Sandwell election: Labour maintains vice-like grip despite Conservative gains
Labour maintained its strong grip in Sandwell after winning almost all of the seats up for grabs as a red tidal wave swept across the borough once again.
Party chiefs declared things were "back on track" in the area which is still largely Labour dominated, except now with a growing Conservative opposition.
Labour were defending 24 seats from when they were last contested in 2018 meaning they could not make any gains as the ballots were counted in Tipton.
But the Conservatives won three seats, one year after winning its first seats on the council since 2011.
This time around they won in Princes End – where the turnout was a lowly 17.91 per cent, Tividale, and Charlemont and Grove Vale.
Labour also saw the result as a positive one, slowing the inroads made by the Tories in last year's local election, with cheers throughout the night and early hours at Tipton Sports Academy.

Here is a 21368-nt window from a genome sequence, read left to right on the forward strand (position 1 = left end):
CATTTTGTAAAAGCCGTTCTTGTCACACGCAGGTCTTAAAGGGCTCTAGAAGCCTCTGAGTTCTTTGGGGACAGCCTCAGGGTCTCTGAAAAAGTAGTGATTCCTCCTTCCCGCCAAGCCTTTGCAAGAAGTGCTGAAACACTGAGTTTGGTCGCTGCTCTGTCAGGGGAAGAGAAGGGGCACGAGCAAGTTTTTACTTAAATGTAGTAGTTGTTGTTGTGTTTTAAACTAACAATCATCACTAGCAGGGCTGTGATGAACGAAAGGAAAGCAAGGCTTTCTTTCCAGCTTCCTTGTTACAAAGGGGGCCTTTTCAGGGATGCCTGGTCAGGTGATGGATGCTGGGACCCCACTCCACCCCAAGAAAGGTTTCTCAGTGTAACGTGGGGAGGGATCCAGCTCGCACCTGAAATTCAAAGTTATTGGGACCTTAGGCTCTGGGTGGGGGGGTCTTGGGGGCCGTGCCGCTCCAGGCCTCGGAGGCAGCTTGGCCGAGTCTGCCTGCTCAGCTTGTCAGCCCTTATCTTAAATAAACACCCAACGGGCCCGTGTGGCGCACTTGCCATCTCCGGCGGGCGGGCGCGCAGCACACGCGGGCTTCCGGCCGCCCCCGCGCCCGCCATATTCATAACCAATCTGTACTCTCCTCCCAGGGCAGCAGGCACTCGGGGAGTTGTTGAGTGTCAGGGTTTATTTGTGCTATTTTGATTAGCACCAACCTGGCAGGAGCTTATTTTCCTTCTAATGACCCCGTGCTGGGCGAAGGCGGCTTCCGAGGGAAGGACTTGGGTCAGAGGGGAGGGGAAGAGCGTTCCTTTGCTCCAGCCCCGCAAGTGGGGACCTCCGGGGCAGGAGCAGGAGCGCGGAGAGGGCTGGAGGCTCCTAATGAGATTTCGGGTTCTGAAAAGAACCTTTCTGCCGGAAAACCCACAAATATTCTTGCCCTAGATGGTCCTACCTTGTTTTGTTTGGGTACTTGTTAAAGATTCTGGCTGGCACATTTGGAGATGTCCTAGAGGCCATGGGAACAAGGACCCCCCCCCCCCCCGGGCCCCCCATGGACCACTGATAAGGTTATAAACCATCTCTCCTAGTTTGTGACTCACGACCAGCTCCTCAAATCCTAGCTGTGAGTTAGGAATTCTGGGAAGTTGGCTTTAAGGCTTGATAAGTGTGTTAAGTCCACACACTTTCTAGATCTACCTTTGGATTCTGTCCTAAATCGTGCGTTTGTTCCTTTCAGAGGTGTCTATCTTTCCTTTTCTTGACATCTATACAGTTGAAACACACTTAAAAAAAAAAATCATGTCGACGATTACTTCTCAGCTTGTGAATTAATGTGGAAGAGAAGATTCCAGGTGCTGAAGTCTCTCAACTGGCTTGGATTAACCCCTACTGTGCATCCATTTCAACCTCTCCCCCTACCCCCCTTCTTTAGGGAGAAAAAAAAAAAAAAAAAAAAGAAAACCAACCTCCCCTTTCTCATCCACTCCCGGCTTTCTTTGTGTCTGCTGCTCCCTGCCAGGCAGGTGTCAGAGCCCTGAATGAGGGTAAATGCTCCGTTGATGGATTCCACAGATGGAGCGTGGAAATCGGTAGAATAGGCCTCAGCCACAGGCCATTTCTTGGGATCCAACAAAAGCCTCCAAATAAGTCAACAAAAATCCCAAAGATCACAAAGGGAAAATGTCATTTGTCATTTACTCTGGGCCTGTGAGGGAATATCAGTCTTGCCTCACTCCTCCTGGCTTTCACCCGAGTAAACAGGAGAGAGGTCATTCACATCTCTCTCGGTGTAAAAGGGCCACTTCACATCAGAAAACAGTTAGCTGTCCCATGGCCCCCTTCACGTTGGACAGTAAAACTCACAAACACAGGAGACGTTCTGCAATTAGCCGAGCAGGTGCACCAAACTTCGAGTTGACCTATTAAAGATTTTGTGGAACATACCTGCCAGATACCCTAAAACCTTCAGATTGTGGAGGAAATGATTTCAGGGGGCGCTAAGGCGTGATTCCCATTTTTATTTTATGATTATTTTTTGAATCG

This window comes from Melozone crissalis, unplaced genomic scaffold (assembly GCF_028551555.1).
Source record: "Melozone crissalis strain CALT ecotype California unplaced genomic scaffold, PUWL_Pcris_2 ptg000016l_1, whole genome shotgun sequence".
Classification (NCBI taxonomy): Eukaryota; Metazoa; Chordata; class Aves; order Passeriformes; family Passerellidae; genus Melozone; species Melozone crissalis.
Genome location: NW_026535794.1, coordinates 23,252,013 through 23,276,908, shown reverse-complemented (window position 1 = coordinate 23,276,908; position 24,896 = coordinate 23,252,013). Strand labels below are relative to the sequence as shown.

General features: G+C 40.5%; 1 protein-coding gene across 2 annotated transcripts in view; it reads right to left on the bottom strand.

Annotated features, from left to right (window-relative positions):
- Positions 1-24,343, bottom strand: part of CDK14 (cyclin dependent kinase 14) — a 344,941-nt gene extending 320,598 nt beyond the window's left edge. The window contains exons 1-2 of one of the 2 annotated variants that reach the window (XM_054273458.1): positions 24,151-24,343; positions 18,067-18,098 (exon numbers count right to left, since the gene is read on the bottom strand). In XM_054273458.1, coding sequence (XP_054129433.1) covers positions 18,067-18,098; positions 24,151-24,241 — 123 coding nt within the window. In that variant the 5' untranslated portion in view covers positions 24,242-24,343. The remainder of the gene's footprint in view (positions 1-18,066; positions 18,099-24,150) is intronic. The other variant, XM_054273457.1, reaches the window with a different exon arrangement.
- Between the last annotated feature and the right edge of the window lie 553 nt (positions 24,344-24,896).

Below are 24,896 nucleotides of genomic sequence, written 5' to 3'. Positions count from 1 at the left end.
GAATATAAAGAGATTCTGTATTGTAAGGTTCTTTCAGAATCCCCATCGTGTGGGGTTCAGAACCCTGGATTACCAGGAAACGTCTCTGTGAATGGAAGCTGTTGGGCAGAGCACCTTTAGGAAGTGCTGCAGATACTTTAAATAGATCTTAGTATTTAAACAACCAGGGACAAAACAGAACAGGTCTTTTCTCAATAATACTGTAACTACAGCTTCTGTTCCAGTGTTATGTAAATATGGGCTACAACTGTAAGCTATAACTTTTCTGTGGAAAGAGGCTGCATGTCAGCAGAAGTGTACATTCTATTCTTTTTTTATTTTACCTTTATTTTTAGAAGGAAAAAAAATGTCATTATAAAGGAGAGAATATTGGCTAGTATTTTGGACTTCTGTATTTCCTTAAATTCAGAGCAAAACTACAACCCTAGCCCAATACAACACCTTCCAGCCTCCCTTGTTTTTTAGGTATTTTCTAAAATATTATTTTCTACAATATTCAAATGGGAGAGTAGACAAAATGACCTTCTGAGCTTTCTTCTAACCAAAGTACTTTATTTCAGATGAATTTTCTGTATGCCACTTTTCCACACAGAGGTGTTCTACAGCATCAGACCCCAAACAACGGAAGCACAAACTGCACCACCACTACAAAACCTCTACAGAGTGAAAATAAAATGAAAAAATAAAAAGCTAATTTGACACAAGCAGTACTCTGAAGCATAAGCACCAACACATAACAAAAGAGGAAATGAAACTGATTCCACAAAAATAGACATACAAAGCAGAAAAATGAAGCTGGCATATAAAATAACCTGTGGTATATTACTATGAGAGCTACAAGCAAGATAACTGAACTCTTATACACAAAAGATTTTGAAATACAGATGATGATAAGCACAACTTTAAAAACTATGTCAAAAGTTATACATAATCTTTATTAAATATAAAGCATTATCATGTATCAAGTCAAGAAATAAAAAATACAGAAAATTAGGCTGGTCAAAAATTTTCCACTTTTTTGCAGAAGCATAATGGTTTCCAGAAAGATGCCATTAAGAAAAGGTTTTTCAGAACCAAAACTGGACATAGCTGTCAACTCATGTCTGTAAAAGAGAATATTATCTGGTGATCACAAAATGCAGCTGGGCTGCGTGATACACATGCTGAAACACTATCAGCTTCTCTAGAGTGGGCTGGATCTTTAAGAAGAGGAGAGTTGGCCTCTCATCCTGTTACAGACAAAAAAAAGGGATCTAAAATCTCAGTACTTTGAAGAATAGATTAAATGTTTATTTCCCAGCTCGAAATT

Councillor Kerrie Carmichael, the Labour leader of the council, told the Express & Star: "I think, obviously, I'm disappointed by our candidates who lost because they were amazing candidates who deserved to win.
"But any borough would kill for 21 Labour seats, or returns, so I'm very happy. I think it shows what we're doing is right, we're here to help the vulnerable and everything we do is geared around that.
"I feel we've progressed over the last six months ever since I became leader – the whole of the council has through people's amazing work. We've come a long way and the difference on the doorsteps this year, compared to last year, has been amazing.
"I felt we had such a welcome and it was such a joy to speak to people properly about their issues. Last year it was all about the vaccines which didn't give us much opportunity to discuss real issues in Sandwell.
"We're definitely going to go for it (and win those seats back). We can't be losing seats on my watch. I love the Labour Party and I love Sandwell – I'm a very proud member of the Labour Party, I was born into the Labour Party so that's me in a nutshell. The Labour Party is my life."